Dr. Charles Guest, more commonly known as “Dr. Charlie,” is in his 50th year of practicing dentistry and likes to say his vocation and his avocation are the same.
He’s an Arkansas native who graduated from the University of Tennessee Dental School at age 22, the youngest graduate at the time.
Guest spent four years in the military as a naval dentist in California and on the Pacific island of Guam. In that time, he completed internships in endodontics, oral surgery and periodontics. Guest said he would go watch oral surgeons work after he got off.
After his stint in the military, like many other professionals, he came to Kingsport looking for opportunity.
“In my little town in Arkansas, Pine Bluff, we had no opportunity,” Guest recalled. “My father didn’t feel like we had a lot of opportunity. He told my brother and me one time, ‘This is the hardest conversation I’m ever going to have, but I tell you need to start looking for another place to live.’ The Vietnam War was on. You had the draft so everybody was in the reserve. We went to Annapolis in the summer for the Navy. (Kingsport) was halfway between Memphis and Annapolis. I met this cute little girl who was in dental hygiene. I first came up here in 1965. They just built Stone Drive. They just built D-B. Teacher salaries were two and a half times what they were in Arkansas. Eastman had 15,000 employees here. It was cool at night. I had never been anywhere where it was cool at night. Hot used to be 84-86 degrees. They would complain around here, and I was used to 100 (degrees), and I used to laugh at them. I saw a great opportunity to come here. I decided to come here whether anything happened with this girl or not.”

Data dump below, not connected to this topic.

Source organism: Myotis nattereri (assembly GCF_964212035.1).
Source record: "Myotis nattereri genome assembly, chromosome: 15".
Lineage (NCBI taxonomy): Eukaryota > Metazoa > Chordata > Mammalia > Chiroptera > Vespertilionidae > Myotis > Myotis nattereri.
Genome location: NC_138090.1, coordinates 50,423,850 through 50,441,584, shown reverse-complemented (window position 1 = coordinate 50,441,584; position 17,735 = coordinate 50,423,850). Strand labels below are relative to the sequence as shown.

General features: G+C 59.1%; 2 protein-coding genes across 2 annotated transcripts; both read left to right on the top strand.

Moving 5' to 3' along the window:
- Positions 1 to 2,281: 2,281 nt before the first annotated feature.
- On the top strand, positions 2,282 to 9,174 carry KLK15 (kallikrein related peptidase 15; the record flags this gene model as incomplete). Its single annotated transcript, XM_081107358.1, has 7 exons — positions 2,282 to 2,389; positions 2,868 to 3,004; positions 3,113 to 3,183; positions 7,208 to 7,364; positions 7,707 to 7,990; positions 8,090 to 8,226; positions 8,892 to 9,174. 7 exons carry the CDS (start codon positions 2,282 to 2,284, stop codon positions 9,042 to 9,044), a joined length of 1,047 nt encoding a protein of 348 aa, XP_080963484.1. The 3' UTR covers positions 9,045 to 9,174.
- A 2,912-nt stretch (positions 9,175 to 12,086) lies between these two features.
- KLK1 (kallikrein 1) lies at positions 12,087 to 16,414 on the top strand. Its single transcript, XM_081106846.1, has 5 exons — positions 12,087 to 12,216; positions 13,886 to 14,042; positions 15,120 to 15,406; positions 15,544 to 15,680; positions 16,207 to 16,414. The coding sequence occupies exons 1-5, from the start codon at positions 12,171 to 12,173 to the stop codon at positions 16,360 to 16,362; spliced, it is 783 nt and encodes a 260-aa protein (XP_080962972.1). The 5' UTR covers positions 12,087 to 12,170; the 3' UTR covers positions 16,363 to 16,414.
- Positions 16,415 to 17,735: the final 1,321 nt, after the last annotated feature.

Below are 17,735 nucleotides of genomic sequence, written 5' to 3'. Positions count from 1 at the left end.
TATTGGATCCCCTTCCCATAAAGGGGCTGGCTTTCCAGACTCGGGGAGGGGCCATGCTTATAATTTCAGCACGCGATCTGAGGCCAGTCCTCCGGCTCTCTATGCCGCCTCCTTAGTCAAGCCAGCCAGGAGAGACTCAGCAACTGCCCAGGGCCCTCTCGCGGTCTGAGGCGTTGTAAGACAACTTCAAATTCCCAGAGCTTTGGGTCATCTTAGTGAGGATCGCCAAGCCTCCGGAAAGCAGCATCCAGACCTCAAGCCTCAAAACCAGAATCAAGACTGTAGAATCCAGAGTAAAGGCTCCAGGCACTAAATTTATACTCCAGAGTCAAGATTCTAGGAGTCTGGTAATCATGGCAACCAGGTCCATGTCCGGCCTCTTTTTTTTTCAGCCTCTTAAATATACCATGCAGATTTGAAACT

Guest and his wife, Carol, made Kingsport their hometown in 1970.
“The dental supply people told me I should go to Gray. … I went out there, bought a half-acre of land, then went to a dental meeting that night, and somebody heard I was back in town,” Guest recalled. “They offered me the ideal job, and I stayed with them 10 years. I started looking for my own place in 1978.”
That place is the Chestnut Grove Dental Complex built off Fort Henry Drive. The property is shaded and has wildlife all around it.
“Interest rates were 21 percent with (then President) Jimmy Carter,” Guest said of that time. “We didn’t have a firm commitment on the loan. We were very nervous because we went over budget when we built all this stuff.”
The main building housing the practice does have much natural light pouring into it to calm patients.
“That was by purpose,” Guest said of his building’s design. “We had been in a closed place that had murals on the walls. We wanted to make it open.”
As his connectivity to Kingsport grew, he became a community volunteer at the Friends In Need Dental Clinic and Remote Area Medical Dental Clinic. He has served as vice president and president of the First District Dental Society. He’s also served as president of the Junior Chamber of Commerce and the Boys Club.
His dental practice also brought in two additional dentists, son Chet and daughter Meaghan, to work with their father at the growing practice.
Guest also made a commitment to continuing education. From 1973 to 1976, he attended and graduated from the world renowned Florida-based L.D. Pankey Institute, which focuses on advanced dental education. In 2007, he was selected as one of America’s top dentists. He was also named a member of the American Academy of Cosmetic Dentistry.
“I’ve always worked quite a bit,” Guest said. “Because of Eastman (Chemical Co.), I’ve always grown every year, and I could predict what I would make three years from now. We never had the real highs and lows that practices in Atlanta or Nashville have. Our dental fees are the lowest of any ZIP code in America because of Appalachia. That makes us work a little harder because of that.”
Over the years, the practice has also added specialties such as dental implants, orthodontics and Invisalign services.
The future for dentistry, said Guest, indicates diagnosis will be easier with the growth of 3-D technology.
“The beauty of dentistry is if you want to keep taking classes and learn, you can really have a fun career,” he explained. “I learn something every day. It’s just a great job. … I still believe in dentistry. Twenty-five percent of all dental freshmen are physicians’ children. They think dentistry is going to be a really good profession.”